Name: Bianca Saunders

Age: 28

Hometown: London

Currently Lives: In her family’s house in South London, with her parents and four of her six siblings.

Claim to Fame: Saunders is a rising British menswear designer who collaborated with Gucci on a short film and won this year’s French Andam fashion prize. Her namesake label has earned acclaim for its billowy shirting and ruched suiting pants inspired by her Jamaican heritage. Her clothing has a “borderline effeminate feel,” Saunders said, which she hopes makes “men feel sexy because I feel like that is kind of missing from fashion nowadays.”

Big Break: Her fascination with fashion began at a young age. At 8, she held sleepovers where she and her friends made purses out of pillowcases. As an 18-year-old student at Kingston University London, she bought a ticket for the British Fashion Awards and made her own catwalk-ready dress for the event. At 24, a few months after graduating from the Royal College of Art in 2017, she started the Bianca Saunders label.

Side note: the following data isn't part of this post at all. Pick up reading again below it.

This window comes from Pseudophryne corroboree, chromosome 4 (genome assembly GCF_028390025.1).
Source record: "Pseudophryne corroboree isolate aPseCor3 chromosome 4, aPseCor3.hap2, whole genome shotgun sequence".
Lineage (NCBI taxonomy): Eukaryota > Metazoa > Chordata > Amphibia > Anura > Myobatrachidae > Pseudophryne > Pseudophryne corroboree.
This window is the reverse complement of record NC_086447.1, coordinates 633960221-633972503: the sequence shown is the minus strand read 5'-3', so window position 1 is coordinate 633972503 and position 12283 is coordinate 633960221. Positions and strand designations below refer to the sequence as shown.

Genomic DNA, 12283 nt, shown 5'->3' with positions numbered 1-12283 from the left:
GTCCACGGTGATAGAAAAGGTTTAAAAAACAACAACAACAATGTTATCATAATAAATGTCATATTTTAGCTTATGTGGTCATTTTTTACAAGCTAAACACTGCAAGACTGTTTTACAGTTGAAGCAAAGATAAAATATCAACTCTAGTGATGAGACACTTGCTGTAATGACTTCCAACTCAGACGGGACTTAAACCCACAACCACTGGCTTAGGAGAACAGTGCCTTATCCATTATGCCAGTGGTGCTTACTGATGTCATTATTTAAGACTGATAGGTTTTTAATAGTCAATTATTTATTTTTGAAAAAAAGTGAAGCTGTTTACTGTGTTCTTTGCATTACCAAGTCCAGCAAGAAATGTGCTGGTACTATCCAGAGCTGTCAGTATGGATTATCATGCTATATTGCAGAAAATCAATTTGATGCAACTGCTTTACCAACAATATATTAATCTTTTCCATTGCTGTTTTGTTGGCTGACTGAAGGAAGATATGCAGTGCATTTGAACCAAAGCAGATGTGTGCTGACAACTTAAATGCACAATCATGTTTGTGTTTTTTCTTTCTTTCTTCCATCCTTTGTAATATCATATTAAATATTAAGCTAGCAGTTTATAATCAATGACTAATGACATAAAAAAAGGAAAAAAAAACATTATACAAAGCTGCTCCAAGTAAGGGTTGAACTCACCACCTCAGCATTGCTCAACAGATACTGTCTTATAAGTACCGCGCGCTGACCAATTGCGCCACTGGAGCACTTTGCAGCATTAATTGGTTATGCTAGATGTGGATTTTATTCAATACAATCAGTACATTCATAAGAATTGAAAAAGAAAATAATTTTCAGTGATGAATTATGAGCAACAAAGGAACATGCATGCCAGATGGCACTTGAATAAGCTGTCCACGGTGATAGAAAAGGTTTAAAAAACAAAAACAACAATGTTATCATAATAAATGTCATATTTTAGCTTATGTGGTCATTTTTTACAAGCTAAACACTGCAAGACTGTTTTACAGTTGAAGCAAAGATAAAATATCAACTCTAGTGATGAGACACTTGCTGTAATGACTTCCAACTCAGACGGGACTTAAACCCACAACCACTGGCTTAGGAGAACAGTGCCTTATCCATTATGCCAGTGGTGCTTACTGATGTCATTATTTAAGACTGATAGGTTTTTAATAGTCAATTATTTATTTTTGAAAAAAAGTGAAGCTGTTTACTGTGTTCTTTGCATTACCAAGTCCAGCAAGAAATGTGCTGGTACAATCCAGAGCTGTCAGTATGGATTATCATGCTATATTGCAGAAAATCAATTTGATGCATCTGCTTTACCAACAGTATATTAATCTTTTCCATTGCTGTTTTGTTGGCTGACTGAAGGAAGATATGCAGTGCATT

Why menswear? “When it comes to womenswear, I’ve always felt so overly consumed with beautiful images that I wished I had designed,” she said. Menswear, on the other hand, “felt easier for me to find my own aesthetic and expand it beyond just work wear tailoring.”

Latest Project: In July, Saunders won the Andam Grand Prixe; past recipients have included Martin Margiela and Christophe Lemaire. Although the prize includes a grant of 300,0000 euros (roughly $352,000), she called the mentorship of Cédric Charbit, the chief executive of Balenciaga, “literally priceless.”

Next Thing: A capsule collection with Farah, the British heritage brand, was announced this month. “It’s all about the quality and creating a feeling that will make a younger man feel mature and an older man look younger, but appropriate,” she said.

Gender Lines: Although her brand is technically for men, Saunders wants consumers to view her collections as unisex. In fact, Saunders moonlights as her label’s fit model on occasion. “I’m quite tall and my arms are quite long,” she said. “So I try on jackets and sometimes trousers because I have to know how someone will feel in it.”

The New York Times.

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